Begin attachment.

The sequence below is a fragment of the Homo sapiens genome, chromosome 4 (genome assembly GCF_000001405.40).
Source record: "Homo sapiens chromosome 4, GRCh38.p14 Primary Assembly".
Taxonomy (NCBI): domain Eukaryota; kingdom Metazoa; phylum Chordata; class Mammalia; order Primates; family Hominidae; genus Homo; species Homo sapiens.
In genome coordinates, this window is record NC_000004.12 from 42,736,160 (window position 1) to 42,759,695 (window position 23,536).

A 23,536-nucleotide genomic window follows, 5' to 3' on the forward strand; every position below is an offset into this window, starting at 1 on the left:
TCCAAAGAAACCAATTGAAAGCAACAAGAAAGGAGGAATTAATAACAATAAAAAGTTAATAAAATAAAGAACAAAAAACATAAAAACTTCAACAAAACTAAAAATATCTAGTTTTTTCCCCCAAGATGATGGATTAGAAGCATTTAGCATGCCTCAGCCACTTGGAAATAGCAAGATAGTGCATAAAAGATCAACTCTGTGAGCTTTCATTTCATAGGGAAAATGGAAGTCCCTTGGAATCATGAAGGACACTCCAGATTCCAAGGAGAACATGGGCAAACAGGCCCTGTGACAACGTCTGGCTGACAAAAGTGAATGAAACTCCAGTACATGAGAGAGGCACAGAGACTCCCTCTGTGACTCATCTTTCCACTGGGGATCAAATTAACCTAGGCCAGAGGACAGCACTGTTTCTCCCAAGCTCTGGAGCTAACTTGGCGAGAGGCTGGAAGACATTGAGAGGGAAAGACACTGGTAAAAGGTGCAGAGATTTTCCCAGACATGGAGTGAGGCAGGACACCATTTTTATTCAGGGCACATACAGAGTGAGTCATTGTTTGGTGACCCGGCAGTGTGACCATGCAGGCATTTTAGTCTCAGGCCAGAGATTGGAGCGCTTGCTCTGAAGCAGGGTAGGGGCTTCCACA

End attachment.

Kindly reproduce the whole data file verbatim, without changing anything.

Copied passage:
The sequence below is a fragment of the Homo sapiens genome, chromosome 4 (genome assembly GCF_000001405.40).
Source record: "Homo sapiens chromosome 4, GRCh38.p14 Primary Assembly".
Taxonomy (NCBI): domain Eukaryota; kingdom Metazoa; phylum Chordata; class Mammalia; order Primates; family Hominidae; genus Homo; species Homo sapiens.
In genome coordinates, this window is record NC_000004.12 from 42,736,160 (window position 1) to 42,759,695 (window position 23,536).

A 23,536-nucleotide genomic window follows, 5' to 3' on the forward strand; every position below is an offset into this window, starting at 1 on the left:
TCCAAAGAAACCAATTGAAAGCAACAAGAAAGGAGGAATTAATAACAATAAAAAGTTAATAAAATAAAGAACAAAAAACATAAAAACTTCAACAAAACTAAAAATATCTAGTTTTTTCCCCCAAGATGATGGATTAGAAGCATTTAGCATGCCTCAGCCACTTGGAAATAGCAAGATAGTGCATAAAAGATCAACTCTGTGAGCTTTCATTTCATAGGGAAAATGGAAGTCCCTTGGAATCATGAAGGACACTCCAGATTCCAAGGAGAACATGGGCAAACAGGCCCTGTGACAACGTCTGGCTGACAAAAGTGAATGAAACTCCAGTACATGAGAGAGGCACAGAGACTCCCTCTGTGACTCATCTTTCCACTGGGGATCAAATTAACCTAGGCCAGAGGACAGCACTGTTTCTCCCAAGCTCTGGAGCTAACTTGGCGAGAGGCTGGAAGACATTGAGAGGGAAAGACACTGGTAAAAGGTGCAGAGATTTTCCCAGACATGGAGTGAGGCAGGACACCATTTTTATTCAGGGCACATACAGAGTGAGTCATTGTTTGGTGACCCGGCAGTGTGACCATGCAGGCATTTTAGTCTCAGGCCAGAGATTGGAGCGCTTGCTCTGAAGCAGGGTAGGGGCTTCCACA